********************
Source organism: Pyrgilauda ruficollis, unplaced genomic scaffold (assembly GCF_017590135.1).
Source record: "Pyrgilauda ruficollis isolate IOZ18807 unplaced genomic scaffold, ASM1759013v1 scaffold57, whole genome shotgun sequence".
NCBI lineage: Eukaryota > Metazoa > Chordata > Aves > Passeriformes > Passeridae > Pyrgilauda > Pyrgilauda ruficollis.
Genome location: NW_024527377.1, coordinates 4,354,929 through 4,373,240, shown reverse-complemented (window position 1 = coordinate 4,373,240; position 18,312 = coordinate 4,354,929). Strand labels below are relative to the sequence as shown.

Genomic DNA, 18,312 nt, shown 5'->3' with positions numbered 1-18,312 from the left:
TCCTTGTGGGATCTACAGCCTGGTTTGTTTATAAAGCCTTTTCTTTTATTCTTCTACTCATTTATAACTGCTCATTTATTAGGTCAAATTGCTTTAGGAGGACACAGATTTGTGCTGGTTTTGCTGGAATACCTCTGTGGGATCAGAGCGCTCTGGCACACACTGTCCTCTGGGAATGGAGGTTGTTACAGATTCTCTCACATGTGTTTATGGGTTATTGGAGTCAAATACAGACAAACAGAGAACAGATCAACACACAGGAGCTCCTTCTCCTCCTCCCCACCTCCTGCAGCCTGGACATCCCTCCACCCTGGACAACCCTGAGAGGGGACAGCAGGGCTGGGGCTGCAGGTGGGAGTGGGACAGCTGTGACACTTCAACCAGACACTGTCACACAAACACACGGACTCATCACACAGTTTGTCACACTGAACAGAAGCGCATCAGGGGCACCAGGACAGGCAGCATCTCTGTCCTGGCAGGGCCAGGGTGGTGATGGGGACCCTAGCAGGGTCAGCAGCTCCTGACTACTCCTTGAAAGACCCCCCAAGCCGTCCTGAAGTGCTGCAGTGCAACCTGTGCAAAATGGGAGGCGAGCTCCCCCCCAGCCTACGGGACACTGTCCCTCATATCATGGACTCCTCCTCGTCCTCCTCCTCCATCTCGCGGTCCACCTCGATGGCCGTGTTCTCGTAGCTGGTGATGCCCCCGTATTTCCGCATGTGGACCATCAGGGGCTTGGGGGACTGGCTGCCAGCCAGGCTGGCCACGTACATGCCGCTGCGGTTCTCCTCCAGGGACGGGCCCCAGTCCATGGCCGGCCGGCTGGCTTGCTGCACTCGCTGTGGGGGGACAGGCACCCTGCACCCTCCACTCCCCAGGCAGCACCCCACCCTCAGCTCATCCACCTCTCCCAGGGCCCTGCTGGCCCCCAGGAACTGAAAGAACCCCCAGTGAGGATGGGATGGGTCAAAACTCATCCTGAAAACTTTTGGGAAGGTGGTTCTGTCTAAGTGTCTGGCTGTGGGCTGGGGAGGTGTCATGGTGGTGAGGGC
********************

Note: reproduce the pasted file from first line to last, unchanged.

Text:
Source organism: Pyrgilauda ruficollis, unplaced genomic scaffold (assembly GCF_017590135.1).
Source record: "Pyrgilauda ruficollis isolate IOZ18807 unplaced genomic scaffold, ASM1759013v1 scaffold57, whole genome shotgun sequence".
NCBI lineage: Eukaryota > Metazoa > Chordata > Aves > Passeriformes > Passeridae > Pyrgilauda > Pyrgilauda ruficollis.
Genome location: NW_024527377.1, coordinates 4,354,929 through 4,373,240, shown reverse-complemented (window position 1 = coordinate 4,373,240; position 18,312 = coordinate 4,354,929). Strand labels below are relative to the sequence as shown.

Genomic DNA, 18,312 nt, shown 5'->3' with positions numbered 1-18,312 from the left:
TCCTTGTGGGATCTACAGCCTGGTTTGTTTATAAAGCCTTTTCTTTTATTCTTCTACTCATTTATAACTGCTCATTTATTAGGTCAAATTGCTTTAGGAGGACACAGATTTGTGCTGGTTTTGCTGGAATACCTCTGTGGGATCAGAGCGCTCTGGCACACACTGTCCTCTGGGAATGGAGGTTGTTACAGATTCTCTCACATGTGTTTATGGGTTATTGGAGTCAAATACAGACAAACAGAGAACAGATCAACACACAGGAGCTCCTTCTCCTCCTCCCCACCTCCTGCAGCCTGGACATCCCTCCACCCTGGACAACCCTGAGAGGGGACAGCAGGGCTGGGGCTGCAGGTGGGAGTGGGACAGCTGTGACACTTCAACCAGACACTGTCACACAAACACACGGACTCATCACACAGTTTGTCACACTGAACAGAAGCGCATCAGGGGCACCAGGACAGGCAGCATCTCTGTCCTGGCAGGGCCAGGGTGGTGATGGGGACCCTAGCAGGGTCAGCAGCTCCTGACTACTCCTTGAAAGACCCCCCAAGCCGTCCTGAAGTGCTGCAGTGCAACCTGTGCAAAATGGGAGGCGAGCTCCCCCCCAGCCTACGGGACACTGTCCCTCATATCATGGACTCCTCCTCGTCCTCCTCCTCCATCTCGCGGTCCACCTCGATGGCCGTGTTCTCGTAGCTGGTGATGCCCCCGTATTTCCGCATGTGGACCATCAGGGGCTTGGGGGACTGGCTGCCAGCCAGGCTGGCCACGTACATGCCGCTGCGGTTCTCCTCCAGGGACGGGCCCCAGTCCATGGCCGGCCGGCTGGCTTGCTGCACTCGCTGTGGGGGGACAGGCACCCTGCACCCTCCACTCCCCAGGCAGCACCCCACCCTCAGCTCATCCACCTCTCCCAGGGCCCTGCTGGCCCCCAGGAACTGAAAGAACCCCCAGTGAGGATGGGATGGGTCAAAACTCATCCTGAAAACTTTTGGGAAGGTGGTTCTGTCTAAGTGTCTGGCTGTGGGCTGGGGAGGTGTCATGGTGGTGAGGGC